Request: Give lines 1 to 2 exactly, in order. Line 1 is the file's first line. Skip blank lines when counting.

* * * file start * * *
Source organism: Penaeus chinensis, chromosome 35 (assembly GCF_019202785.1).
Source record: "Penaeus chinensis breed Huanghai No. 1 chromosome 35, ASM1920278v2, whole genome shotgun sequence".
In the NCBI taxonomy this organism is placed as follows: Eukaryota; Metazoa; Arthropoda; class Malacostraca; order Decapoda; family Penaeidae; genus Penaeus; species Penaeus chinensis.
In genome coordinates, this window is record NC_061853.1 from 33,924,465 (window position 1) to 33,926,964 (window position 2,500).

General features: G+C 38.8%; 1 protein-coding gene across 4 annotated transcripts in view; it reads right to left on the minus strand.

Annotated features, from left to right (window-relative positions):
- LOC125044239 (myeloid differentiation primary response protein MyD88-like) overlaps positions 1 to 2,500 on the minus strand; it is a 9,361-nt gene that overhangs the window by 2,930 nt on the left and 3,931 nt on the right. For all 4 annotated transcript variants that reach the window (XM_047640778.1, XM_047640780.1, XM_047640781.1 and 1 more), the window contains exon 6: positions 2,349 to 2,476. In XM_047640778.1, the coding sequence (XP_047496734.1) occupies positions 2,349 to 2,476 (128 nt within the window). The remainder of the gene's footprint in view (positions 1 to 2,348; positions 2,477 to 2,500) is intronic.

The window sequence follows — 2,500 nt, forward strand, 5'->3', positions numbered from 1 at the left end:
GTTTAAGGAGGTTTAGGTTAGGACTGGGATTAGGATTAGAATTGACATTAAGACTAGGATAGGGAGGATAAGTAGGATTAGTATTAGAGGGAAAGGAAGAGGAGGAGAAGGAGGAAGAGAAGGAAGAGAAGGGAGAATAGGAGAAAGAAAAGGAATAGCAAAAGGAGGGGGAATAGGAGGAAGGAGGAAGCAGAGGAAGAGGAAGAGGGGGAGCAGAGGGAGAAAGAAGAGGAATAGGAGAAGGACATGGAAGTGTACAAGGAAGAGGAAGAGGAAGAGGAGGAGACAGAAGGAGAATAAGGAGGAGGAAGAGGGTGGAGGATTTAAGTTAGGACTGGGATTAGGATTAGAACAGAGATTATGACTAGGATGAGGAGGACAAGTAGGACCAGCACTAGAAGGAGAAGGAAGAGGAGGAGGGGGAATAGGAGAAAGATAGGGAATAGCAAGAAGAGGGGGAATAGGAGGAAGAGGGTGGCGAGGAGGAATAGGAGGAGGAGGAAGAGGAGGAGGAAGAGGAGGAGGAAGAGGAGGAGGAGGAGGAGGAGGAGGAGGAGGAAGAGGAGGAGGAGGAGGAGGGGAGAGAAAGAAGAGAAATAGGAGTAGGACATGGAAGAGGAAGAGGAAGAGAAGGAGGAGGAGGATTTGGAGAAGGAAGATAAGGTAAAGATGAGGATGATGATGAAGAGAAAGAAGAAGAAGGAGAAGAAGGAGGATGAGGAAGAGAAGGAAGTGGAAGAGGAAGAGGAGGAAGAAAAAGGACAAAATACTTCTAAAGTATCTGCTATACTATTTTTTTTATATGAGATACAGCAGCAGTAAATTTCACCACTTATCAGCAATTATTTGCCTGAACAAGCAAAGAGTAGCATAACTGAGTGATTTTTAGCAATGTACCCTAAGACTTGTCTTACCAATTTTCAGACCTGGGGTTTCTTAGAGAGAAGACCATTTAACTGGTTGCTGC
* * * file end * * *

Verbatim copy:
Source organism: Penaeus chinensis, chromosome 35 (assembly GCF_019202785.1).
Source record: "Penaeus chinensis breed Huanghai No. 1 chromosome 35, ASM1920278v2, whole genome shotgun sequence".